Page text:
“… it’s not about me forcing my gaze upon someone, it’s about an approach where I’m inviting someone to collaborate with me and often I’m really touched and inspired by how open and interested people are in being part of that process. It’s fairly complicated these days with so much surveillance footage, so many images being ‘stolen.’ It’s all part of an ongoing ethical question around documentary work; what does it mean to film someone, and is the exchange fair or is it exploitative?”


The display also includes a series of small “monuments” made of found and personal objects, as well as collaged photographs based on motifs that play with concepts of representation and expand traditional notions of masculinity. In these traditional wet prints, Salmon frequently employs experimental darkroom techniques such as multiple exposures and solarization. Often gleaned from the domestic sphere (her son’s outgrown football boots, delivery packaging bound for recycling, broken plates from her kitchen, bits of offcut wood from Secession’s carpenters …), these material observations, or thought objects, attest to Salmon’s keen eye for the poetic qualities of seemingly peripheral things.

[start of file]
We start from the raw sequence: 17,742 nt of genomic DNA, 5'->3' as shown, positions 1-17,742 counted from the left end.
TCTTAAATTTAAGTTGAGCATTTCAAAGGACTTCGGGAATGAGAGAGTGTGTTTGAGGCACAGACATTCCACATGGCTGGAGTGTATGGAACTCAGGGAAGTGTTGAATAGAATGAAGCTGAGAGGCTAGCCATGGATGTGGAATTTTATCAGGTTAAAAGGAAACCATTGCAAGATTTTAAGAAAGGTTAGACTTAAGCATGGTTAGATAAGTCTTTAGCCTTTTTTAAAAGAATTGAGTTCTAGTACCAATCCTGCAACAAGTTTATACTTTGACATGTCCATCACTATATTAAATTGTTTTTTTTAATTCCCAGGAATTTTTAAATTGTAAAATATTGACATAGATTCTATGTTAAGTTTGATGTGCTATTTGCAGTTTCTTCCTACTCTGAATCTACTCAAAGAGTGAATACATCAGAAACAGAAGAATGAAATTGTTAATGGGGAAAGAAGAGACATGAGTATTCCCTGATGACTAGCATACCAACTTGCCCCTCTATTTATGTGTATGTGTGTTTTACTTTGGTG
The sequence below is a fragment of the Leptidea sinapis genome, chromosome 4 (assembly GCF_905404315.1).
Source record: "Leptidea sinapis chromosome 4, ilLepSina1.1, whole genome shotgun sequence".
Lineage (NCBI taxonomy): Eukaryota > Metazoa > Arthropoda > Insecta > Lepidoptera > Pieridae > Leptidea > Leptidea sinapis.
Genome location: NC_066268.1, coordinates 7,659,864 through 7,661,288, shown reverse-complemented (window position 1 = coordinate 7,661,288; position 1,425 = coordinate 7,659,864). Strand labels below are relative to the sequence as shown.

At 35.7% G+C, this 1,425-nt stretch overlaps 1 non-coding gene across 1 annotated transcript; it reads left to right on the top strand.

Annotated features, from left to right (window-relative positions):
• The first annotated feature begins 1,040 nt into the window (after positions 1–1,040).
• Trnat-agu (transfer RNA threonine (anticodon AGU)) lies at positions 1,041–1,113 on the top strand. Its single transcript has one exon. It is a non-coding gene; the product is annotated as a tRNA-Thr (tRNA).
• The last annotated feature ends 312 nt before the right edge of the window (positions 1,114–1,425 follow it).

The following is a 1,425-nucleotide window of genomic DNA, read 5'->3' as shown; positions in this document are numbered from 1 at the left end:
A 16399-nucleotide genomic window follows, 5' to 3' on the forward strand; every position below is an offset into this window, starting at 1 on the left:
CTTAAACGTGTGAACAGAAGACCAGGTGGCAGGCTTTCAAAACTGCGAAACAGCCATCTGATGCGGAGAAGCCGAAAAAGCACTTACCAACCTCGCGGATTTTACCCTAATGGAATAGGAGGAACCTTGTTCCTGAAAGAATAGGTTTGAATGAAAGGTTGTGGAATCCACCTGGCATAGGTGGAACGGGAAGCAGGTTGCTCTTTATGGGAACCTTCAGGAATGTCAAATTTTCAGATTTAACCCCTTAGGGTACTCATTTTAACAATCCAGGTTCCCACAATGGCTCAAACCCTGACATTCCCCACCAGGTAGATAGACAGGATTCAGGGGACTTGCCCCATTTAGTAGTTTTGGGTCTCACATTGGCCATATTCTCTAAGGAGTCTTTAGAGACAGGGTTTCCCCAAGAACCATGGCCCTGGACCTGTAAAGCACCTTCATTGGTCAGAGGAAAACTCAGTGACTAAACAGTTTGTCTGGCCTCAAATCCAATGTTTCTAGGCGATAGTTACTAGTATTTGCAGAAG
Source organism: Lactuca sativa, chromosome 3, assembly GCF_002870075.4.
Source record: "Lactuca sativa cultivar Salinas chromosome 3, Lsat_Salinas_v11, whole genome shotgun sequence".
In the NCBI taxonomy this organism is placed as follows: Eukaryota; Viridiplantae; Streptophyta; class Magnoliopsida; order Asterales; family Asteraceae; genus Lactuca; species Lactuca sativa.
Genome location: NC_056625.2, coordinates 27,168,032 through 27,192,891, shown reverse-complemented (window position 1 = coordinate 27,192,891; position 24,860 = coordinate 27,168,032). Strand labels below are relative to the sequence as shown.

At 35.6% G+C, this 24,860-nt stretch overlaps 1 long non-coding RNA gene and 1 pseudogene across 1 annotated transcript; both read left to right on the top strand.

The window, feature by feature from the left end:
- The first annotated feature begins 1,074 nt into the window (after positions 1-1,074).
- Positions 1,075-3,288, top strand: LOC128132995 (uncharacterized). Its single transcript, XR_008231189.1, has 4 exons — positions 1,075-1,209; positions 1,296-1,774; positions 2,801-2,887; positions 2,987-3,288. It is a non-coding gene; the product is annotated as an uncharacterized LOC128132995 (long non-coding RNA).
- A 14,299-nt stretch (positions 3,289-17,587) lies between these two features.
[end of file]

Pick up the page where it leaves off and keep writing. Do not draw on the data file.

Margaret Salmon was born in Suffern, N.Y., in 1975 and lives and works in Glasgow, Scotland. In 2006, she won the inaugural Mara Art Prize for Women. Her work was showcased at the Venice Biennale in 2007, at the first Berlin Biennale in 2010, and at the British Art Show 9 in 2021–22, as well as in solo exhibitions, including at Tramway, Glasgow; the Witte de With, Rotterdam; and the Whitechapel Gallery, London.


Published in conjunction with the exhibition, Margaret Salmon’s Cinematographa. Introduction to Analogue Filmmaking was conceived as a textbook and manual on the use of analog cameras. It combines detailed photographic instructions for Super-8, 16mm, and 35mm cameras with writings by nine women filmmakers—Peggy Ahwesh, Betzy Bromberg, Rose Lowder, Babette Mangolte, Rhea Storr, Deborah Stratman, Alia Syed, Malena Szlam, and Salmon herself—who agreed to share their answers to a catalogue of questions about their use of technology, method, and practical experiences. The publication is expected to be released in early June.


Digital Publication

Margaret Salmon

Margaret Salmon. Cinematographa, photo: Iris Ranzinger

Margaret Salmon

geboren 1975 in Suffern, New York, lebt und arbeitet in Glasgow, Schottland.

Programmiert vom Vorstand der Secession

Kuratiert von
Annette Südbeck

Vereinigung bildender Künstler*innen Wiener Secession
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1010 Vienna